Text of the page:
As the respective highlight reels of his newly added rookies rolled on loop behind him, every shot made, every dunk more thunderous than the last, the responses continued to pour out of the normally tight-lipped general manager. He caught himself a few times, some out of respect for third parties, others due to the typical dissemination structure that comes with such news items. But as the questions continued on, each more detailed than the last, one thing became more evident than ever: As Cavaliers owner Dan Gilbert and a collective fan base yearns for the NBA postseason, and the NBA Draft is in the rear view mirror, Grant’s job is nowhere near being done. While he may have had a decent night’s sleep following the completion of Thursday’s festivities, and last season’s NBA Finals ended just a week earlier, there is no rest for the weary as the league’s free agency process awaits. Qualifying offers have to be made by Saturday night at midnight in the event that the team wants to ensure that their restricted free agents are in fact restricted. Shooting guard Wayne Ellington is due an offer of $3.1 million; Omri Casspi would require $3.3 million.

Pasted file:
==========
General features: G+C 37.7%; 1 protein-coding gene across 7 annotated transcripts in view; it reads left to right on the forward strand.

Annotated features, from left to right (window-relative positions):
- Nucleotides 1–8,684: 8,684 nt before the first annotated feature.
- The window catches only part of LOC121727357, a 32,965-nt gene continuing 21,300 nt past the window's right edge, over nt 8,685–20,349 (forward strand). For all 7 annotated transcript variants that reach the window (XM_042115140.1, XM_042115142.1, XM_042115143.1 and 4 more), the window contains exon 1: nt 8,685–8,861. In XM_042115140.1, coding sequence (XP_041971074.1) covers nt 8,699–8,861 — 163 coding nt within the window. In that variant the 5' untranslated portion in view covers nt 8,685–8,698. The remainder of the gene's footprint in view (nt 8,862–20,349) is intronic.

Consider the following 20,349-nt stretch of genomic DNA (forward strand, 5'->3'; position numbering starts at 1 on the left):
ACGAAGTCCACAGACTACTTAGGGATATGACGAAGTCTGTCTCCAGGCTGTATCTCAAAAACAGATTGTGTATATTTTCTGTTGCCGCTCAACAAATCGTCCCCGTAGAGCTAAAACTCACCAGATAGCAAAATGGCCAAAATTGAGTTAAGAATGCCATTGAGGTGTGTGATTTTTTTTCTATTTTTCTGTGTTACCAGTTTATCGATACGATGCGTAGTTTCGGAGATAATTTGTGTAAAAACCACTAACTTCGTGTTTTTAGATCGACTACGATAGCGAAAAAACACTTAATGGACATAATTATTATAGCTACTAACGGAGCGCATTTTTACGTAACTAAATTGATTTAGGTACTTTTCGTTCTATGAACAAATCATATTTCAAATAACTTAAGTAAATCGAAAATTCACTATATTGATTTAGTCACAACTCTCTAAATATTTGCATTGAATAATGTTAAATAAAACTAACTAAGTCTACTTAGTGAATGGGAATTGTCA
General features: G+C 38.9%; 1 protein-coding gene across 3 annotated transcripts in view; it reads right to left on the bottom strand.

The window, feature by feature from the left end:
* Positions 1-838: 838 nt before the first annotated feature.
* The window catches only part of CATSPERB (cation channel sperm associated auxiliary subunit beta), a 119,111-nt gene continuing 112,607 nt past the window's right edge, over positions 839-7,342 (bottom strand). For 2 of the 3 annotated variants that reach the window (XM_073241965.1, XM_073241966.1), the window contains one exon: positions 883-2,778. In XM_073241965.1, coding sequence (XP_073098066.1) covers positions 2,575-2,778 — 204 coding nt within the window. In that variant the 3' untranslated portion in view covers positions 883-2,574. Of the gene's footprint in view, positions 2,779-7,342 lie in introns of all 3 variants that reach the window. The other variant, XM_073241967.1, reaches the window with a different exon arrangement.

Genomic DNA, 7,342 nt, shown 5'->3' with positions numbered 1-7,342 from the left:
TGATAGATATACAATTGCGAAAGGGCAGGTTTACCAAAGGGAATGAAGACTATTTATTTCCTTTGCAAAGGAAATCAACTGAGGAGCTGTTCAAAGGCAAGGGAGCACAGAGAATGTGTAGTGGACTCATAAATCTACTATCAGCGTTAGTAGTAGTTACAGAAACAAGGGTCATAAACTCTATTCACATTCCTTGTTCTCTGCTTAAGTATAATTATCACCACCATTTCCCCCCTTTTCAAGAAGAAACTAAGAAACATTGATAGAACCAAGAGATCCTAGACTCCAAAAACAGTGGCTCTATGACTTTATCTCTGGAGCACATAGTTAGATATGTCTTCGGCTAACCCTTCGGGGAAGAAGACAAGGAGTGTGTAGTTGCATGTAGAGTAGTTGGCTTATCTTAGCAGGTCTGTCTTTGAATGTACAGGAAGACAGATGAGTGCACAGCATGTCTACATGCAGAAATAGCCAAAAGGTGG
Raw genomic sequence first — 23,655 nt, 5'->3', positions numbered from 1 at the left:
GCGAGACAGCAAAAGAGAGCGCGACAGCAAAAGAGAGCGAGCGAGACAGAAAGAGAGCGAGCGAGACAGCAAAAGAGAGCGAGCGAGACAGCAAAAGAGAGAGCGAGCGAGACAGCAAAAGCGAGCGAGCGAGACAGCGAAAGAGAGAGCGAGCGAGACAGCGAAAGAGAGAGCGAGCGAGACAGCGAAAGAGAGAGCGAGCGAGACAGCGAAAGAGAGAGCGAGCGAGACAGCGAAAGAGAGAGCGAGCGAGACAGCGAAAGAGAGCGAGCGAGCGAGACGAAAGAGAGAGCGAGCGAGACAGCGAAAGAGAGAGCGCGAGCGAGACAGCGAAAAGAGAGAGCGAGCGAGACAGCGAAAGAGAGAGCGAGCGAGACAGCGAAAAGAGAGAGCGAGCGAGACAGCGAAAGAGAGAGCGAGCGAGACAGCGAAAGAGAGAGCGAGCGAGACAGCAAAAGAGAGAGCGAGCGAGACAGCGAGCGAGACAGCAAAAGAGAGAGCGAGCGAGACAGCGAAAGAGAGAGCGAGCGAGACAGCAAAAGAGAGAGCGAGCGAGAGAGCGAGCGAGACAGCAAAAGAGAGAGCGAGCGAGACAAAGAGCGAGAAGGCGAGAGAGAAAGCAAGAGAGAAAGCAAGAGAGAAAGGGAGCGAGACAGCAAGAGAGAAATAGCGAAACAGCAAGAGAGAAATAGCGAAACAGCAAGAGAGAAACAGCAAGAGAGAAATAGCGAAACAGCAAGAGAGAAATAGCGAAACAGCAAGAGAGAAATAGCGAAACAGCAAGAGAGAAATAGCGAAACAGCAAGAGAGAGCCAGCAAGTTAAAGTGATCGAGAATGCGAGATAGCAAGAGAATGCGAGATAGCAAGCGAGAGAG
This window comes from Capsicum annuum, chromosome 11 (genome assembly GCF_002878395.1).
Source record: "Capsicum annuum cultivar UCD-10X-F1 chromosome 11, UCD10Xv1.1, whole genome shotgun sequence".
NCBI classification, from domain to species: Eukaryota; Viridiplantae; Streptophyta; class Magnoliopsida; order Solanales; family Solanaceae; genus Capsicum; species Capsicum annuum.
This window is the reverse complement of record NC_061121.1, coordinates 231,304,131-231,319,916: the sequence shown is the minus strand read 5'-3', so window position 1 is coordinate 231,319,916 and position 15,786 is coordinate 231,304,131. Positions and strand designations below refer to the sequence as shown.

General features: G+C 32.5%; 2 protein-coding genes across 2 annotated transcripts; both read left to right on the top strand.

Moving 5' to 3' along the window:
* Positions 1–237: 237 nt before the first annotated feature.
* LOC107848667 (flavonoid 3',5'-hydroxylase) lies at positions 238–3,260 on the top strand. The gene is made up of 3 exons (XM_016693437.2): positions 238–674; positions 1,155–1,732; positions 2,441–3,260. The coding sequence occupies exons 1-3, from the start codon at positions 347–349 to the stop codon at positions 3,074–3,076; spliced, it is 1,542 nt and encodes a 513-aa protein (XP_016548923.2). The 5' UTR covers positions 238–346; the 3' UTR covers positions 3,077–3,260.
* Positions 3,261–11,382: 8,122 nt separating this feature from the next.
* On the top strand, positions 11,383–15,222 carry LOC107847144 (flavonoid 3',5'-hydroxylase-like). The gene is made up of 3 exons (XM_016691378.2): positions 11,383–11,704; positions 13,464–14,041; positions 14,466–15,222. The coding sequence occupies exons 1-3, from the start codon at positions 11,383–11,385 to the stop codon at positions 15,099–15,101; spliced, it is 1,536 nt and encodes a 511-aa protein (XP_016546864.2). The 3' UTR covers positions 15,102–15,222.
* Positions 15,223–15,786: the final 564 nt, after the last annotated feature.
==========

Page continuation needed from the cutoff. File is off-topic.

By all indications, Ellington will be back with the Cavaliers while Casspi may get to test the waters. CJ Miles has a $2 million team option which has been rumored to not exactly be a sure thing. Speights has a player option which he is expected to decline. Daniel “Boobie” Gibson, Luke Walton, and Shaun Livingston are unrestricted free agents. Regardless, free agency negotiations will kick off just 24 hours later and Grant fully expects to be active in both free agency and any potential trades leading up to the beginning of the 2013-14 season. There are still areas to address, holes to fill, and depth to be had—”I’ll have to make sure my cell phone is working,” said the GM. If anything, it could probably use some rest, just like it’s owner.
Additional news & notes: